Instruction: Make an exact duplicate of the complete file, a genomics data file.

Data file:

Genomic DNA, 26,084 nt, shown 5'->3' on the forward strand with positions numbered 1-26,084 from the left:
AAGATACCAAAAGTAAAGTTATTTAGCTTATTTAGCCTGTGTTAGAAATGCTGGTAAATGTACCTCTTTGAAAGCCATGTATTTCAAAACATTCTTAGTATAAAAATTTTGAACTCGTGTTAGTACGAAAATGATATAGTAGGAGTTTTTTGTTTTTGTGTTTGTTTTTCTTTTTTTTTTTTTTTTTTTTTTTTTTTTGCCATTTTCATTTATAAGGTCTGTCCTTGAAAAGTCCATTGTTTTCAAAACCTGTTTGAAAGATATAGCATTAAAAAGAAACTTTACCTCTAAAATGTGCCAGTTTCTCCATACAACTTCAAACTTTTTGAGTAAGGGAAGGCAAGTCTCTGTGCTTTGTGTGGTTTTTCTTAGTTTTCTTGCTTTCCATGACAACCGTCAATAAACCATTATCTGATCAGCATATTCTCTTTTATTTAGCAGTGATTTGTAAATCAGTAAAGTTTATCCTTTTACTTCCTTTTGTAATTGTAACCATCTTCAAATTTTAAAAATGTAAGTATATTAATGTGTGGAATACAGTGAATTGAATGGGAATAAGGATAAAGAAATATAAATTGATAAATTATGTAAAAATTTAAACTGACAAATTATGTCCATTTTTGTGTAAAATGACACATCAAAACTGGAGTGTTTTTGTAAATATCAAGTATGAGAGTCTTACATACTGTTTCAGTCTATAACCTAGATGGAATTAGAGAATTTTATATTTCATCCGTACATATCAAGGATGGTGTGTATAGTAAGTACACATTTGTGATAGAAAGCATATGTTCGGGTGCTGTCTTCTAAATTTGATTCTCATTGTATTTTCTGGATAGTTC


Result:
Genomic DNA, 26,084 nt, shown 5'->3' on the forward strand with positions numbered 1-26,084 from the left:
AAGATACCAAAAGTAAAGTTATTTAGCTTATTTAGCCTGTGTTAGAAATGCTGGTAAATGTACCTCTTTGAAAGCCATGTATTTCAAAACATTCTTAGTATAAAAATTTTGAACTCGTGTTAGTACGAAAATGATATAGTAGGAGTTTTTTGTTTTTGTGTTTGTTTTTCTTTTTTTTTTTTTTTTTTTTTTTTTTTTGCCATTTTCATTTATAAGGTCTGTCCTTGAAAAGTCCATTGTTTTCAAAACCTGTTTGAAAGATATAGCATTAAAAAGAAACTTTACCTCTAAAATGTGCCAGTTTCTCCATACAACTTCAAACTTTTTGAGTAAGGGAAGGCAAGTCTCTGTGCTTTGTGTGGTTTTTCTTAGTTTTCTTGCTTTCCATGACAACCGTCAATAAACCATTATCTGATCAGCATATTCTCTTTTATTTAGCAGTGATTTGTAAATCAGTAAAGTTTATCCTTTTACTTCCTTTTGTAATTGTAACCATCTTCAAATTTTAAAAATGTAAGTATATTAATGTGTGGAATACAGTGAATTGAATGGGAATAAGGATAAAGAAATATAAATTGATAAATTATGTAAAAATTTAAACTGACAAATTATGTCCATTTTTGTGTAAAATGACACATCAAAACTGGAGTGTTTTTGTAAATATCAAGTATGAGAGTCTTACATACTGTTTCAGTCTATAACCTAGATGGAATTAGAGAATTTTATATTTCATCCGTACATATCAAGGATGGTGTGTATAGTAAGTACACATTTGTGATAGAAAGCATATGTTCGGGTGCTGTCTTCTAAATTTGATTCTCATTGTATTTTCTGGATAGTTC